He became the President of the Madhya Pradesh Congress Committee, then the General Secretary of the Indian National Congress and further served as the President of the Indian National Congress; it was finally in the year 1974 that he was made the Union Minister for Communications under the leadership of Indira Gandhi and served till 1977.

He served as the Vice President of India for a five-year long term till 1992, when he took over the proceedings from Ramaswamy Venkataraman and was made the ninth President of India.

During his stay as the President of India, it was his responsibility to swear in three Prime Ministers and was actively involved in the ceremonial matters. However, because of poor health, he did not run for the next term of Presidency.

He was titled ‘Rashtra Ratnam’ by the Shankracharya of Sringeri for his dedication and commitment to the nation. He was a radical thinker and active politician. He supported new developments and reforms and had progressive views on all matters from education to women empowerment.

“We must recognize that human development today is poised at the cross roads. The choices we make and the paths we seek to follow will determine how humanity will exist in the generations to come…Children, their welfare and development, are a subject unique in significance and compelling urgency. Representing as they do our lives relived, we need to devote to them the utmost attention” -words of wisdom that still hold stark relevance too.

“There is a predicament of ‘the girl child’. From life expectancy to literary rates, from school enrollment ratios, from employment to inheritance, there is hardly any society in the world where women are treated at par with men. This wrong and unfortunate discrimination is extended to the girl child”.

During the time of Sikh protests, he was the Chief Minister of Punjab. And his position caused him deep personal loss. His daughter Geetanjali Maken and son-in-law Lalit Maken, a Member of Parliament and promising politician were killed in the riots.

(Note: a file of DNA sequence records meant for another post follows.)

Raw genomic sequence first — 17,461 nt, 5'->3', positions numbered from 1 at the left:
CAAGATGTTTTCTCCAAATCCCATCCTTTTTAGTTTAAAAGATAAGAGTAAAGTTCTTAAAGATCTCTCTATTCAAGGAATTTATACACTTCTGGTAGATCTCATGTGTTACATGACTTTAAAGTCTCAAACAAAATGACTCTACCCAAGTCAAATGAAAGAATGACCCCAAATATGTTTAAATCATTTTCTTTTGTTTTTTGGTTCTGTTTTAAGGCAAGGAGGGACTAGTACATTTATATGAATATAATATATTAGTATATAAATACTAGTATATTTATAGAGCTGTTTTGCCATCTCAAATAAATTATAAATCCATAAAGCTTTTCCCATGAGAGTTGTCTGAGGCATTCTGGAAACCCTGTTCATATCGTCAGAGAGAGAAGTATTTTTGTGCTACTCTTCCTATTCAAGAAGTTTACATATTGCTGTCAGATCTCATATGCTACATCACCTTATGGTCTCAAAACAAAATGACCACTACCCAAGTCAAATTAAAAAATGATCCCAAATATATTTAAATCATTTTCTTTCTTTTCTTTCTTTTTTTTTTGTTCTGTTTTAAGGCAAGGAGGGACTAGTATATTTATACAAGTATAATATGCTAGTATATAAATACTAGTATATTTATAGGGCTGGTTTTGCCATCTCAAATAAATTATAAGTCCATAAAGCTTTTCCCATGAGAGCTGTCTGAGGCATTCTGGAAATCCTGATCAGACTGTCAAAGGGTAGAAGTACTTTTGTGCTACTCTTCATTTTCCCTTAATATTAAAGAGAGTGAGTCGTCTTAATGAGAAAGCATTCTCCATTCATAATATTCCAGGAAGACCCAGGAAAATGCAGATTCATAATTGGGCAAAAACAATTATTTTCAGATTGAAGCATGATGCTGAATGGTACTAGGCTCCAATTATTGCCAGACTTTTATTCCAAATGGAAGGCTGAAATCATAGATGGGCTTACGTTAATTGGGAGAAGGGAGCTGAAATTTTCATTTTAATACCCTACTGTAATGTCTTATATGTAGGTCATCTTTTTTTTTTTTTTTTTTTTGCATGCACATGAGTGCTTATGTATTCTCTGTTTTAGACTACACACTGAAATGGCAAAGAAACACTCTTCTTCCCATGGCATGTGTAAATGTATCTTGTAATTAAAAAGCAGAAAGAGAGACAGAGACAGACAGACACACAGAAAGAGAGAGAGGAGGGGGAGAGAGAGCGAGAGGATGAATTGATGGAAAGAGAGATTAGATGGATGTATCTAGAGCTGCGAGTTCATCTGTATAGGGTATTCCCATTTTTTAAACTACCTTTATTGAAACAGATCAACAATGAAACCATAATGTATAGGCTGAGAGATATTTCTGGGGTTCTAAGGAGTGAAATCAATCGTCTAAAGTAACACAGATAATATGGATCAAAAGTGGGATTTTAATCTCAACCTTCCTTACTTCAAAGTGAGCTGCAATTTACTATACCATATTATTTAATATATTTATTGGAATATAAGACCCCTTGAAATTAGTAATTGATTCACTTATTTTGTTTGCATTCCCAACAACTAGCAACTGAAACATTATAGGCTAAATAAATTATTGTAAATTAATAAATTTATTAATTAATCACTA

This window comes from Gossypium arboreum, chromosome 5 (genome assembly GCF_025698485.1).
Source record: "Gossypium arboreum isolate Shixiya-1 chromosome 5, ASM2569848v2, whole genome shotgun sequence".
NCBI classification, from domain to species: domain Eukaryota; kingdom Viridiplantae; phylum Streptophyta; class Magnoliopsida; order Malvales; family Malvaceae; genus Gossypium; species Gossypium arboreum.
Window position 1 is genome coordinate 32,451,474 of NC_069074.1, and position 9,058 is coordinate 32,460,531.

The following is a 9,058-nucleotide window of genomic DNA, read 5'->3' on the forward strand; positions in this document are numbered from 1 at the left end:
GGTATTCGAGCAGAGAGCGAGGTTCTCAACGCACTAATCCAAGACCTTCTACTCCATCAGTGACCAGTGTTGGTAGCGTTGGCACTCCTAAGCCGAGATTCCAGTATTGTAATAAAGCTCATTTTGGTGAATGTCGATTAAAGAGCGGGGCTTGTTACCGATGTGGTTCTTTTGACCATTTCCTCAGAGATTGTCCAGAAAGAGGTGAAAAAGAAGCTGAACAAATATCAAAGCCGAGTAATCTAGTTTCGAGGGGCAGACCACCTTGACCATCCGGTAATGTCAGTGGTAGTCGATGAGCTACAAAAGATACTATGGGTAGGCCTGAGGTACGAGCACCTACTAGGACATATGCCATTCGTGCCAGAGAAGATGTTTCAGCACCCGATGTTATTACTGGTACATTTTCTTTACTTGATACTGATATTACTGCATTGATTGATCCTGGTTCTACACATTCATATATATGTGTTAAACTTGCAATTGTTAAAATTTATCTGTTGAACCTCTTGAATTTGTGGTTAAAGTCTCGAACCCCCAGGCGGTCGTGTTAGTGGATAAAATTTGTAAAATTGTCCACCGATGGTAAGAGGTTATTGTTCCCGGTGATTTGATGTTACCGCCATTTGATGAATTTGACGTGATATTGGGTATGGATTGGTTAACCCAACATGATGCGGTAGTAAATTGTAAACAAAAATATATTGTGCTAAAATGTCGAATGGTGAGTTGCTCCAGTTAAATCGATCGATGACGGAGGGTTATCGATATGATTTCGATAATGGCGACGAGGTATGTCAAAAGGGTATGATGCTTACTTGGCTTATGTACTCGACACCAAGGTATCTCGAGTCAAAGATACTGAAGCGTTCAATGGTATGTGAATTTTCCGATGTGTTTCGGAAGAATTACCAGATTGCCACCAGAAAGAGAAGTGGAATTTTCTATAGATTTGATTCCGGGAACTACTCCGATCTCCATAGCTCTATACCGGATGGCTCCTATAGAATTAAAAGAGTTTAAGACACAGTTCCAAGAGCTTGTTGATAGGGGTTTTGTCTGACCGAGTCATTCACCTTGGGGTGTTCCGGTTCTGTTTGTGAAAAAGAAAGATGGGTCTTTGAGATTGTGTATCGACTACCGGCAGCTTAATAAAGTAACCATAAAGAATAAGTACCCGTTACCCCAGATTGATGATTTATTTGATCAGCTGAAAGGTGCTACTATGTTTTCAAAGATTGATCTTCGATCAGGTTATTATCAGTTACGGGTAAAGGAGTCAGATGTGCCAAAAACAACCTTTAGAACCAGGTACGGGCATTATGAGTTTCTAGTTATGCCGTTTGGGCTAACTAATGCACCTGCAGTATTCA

“Communalism begets communalism. Ultimately, none gain; all lose, when communal thinking holds sway over us”, he had believed.

Pluralism has been central to India’s intellectual and spiritual heritage from ancient times. Respect for all religions and recognition of all religions as equally valid paths to truth constitute a national tradition.

He was passionate about his work and all his life was spent in improving the state of affairs of this country through varying means. During a session of the Rajya Sabha ,which he was presiding over as the Vice-President in 1990, members created a ruckus protesting, disrupting the proceedings. Dr. Sharma is said to have broke down in anguish; he left the hall saying he could not be a part of this ìmurder of democracyî. His emotion brought some order back into the session.

Atal Bihari Vajpayee, who was nominated as the Prime Minister by him despite his being from the opposite side, has said about him “President with a mind of his own, was a politician of high values, a distinguished parliamentarian, and a great scholar. His brilliant academic and political career was a saga of dedication and abiding commitment to the pursuit of higher learning and public service”.

He died in December 1999 due to a major heart attack.

He was a simple kind man, witty and directed, patriotic and poised. The Pontiff of Shravanbelagola gave him the title of ‘Dharamratnakara’.

Writer is a student and her passion is painting

(Published in The Lucknow Observer, Volume 2 Issue 17, Dated 05 August 2015)